It can be changed adding explicit

modelBuilder.Entity<Category>()
    .HasMany(left => left.Books)
    .WithMany(right => right.Categories);

and now it would be CategoryBook.

In both cases the shadow property (and column) names would be

  • CategoriesCategoryId
  • BooksBookId

So neither the table name, nor the property/column names are what you'd normally do.

And apart from the database table/column names, the entity and property names are important because you'd need them for entity operations, including the data seeding in question.

With that being said, even if you don't create explicit join entity, it's better to configure fluently the one created automatically by EF Core convention:

modelBuilder.Entity<Book>()
    .HasMany(left => left.Categories)
    .WithMany(right => right.Books)
    .UsingEntity("BookCategory", typeof(Dictionary<string, object>),
        right => right.HasOne(typeof(Category)).WithMany().HasForeignKey("CategoryId"),
        left => left.HasOne(typeof(Book)).WithMany().HasForeignKey("BookId"),
        join => join.ToTable("BookCategories")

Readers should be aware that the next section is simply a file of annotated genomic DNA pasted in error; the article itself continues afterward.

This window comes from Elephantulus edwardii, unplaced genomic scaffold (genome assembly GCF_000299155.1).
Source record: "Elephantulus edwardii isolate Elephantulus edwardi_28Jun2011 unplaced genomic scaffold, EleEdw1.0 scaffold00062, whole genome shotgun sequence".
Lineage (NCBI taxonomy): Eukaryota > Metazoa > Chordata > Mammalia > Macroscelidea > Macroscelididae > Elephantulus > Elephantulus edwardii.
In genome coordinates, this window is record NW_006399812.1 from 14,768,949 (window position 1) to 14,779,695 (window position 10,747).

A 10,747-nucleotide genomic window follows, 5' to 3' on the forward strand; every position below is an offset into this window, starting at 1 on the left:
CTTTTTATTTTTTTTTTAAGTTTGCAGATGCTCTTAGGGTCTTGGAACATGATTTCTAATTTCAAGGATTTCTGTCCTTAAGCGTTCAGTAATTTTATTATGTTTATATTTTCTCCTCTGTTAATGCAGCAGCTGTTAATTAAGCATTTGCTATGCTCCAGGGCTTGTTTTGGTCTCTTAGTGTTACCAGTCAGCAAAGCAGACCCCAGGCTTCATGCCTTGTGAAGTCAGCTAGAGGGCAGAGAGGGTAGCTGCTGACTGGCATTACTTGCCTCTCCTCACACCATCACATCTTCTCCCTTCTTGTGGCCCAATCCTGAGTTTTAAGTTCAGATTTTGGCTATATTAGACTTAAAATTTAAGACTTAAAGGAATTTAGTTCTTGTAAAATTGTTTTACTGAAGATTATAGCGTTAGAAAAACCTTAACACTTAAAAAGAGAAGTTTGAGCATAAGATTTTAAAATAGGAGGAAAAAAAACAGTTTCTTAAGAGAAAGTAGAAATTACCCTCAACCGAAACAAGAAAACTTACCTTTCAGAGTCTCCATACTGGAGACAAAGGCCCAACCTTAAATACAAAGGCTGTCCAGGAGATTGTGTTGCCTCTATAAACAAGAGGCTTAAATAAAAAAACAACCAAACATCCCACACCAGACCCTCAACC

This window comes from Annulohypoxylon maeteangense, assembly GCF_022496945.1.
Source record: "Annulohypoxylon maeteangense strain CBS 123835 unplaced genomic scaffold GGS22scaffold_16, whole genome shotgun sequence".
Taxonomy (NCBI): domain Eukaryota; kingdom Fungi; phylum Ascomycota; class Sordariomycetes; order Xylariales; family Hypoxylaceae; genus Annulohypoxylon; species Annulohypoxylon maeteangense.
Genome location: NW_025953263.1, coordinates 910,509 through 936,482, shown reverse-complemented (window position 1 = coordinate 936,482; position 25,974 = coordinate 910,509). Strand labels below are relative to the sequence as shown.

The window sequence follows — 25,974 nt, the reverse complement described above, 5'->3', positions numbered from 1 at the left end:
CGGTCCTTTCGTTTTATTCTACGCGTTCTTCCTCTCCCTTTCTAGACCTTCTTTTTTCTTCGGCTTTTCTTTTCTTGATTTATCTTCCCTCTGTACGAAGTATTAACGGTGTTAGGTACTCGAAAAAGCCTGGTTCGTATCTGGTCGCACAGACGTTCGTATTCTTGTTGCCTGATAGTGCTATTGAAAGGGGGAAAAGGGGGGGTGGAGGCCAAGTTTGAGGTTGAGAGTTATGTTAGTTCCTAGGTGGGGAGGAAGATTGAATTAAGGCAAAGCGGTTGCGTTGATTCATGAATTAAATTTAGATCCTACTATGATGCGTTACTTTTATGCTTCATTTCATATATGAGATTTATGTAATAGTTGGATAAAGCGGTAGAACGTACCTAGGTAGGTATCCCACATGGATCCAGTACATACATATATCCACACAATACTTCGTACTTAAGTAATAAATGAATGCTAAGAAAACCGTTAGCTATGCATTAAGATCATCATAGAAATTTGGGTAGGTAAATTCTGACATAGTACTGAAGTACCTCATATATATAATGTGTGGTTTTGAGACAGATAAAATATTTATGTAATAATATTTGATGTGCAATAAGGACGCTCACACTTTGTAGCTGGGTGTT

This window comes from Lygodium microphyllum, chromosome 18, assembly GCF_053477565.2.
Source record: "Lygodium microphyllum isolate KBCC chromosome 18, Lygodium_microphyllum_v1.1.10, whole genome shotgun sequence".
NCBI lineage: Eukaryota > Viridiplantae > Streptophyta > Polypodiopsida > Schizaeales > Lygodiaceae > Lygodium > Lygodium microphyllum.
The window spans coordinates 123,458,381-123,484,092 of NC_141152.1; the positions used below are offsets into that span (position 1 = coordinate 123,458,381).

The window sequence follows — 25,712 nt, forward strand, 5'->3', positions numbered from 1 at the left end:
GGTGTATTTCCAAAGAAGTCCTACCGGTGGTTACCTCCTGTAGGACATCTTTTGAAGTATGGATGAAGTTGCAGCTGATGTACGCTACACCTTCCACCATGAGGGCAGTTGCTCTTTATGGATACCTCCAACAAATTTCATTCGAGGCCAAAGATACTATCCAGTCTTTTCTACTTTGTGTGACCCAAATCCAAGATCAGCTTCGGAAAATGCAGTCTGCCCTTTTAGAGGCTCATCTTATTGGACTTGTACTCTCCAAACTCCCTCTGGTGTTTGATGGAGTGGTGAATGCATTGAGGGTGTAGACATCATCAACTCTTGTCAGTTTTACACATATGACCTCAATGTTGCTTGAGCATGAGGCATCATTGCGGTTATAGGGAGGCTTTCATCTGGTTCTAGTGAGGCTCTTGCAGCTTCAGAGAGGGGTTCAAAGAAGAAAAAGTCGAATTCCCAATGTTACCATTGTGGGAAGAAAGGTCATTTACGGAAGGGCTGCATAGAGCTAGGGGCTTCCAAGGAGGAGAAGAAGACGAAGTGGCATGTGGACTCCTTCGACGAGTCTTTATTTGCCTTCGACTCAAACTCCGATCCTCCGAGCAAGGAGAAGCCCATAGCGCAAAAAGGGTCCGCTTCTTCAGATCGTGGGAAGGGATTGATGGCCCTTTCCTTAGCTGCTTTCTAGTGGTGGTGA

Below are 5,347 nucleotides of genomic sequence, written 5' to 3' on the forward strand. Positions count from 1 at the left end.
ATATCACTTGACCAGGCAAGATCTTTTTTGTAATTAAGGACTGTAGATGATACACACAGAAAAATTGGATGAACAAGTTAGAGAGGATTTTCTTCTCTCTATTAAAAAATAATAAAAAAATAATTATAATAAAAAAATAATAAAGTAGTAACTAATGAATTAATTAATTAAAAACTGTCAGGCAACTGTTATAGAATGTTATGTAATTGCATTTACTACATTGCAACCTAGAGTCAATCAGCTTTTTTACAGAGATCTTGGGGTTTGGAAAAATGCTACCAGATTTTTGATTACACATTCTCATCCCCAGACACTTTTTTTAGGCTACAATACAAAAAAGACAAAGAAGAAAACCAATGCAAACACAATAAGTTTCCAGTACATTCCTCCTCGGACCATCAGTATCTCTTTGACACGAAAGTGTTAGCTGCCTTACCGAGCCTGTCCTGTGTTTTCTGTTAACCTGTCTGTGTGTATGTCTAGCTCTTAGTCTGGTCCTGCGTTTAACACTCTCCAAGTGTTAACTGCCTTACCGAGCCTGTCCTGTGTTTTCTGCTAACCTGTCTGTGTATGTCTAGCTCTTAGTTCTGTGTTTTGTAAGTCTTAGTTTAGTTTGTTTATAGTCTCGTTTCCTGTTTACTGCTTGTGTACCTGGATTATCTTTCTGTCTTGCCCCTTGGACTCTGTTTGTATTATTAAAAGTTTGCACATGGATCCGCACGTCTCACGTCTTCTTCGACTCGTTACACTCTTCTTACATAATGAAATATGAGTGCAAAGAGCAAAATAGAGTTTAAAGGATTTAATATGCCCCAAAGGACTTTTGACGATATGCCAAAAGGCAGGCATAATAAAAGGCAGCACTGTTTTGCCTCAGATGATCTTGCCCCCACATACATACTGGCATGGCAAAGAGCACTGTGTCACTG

);

Now you can use the entity name to access the EntityTypeBuilder

modelBuilder.Entity("BookCategories")

and you can seed it similar to normal entities with shadow FK properties with anonymous type

modelBuilder.Entity("BookCategory").HasData(
  new { BookId = 1, CategoryId = 1 }
);

or for this specific property bag type entity, also with Dictionary<string, object> instances

modelBuilder.Entity("BookCategory").HasData(
  new Dictionary<string, object> { ["BookId"] = 1, ["CategoryId"] = 1 }
);

Update:

People seem to misinterpret the aforementioned "extra" steps and find them redundant and "too much", not needed.

I never said they are mandatory. If you know the conventional join entity and property names, go ahead directly to the last step and use anonymous type or Dictionary<string, object>.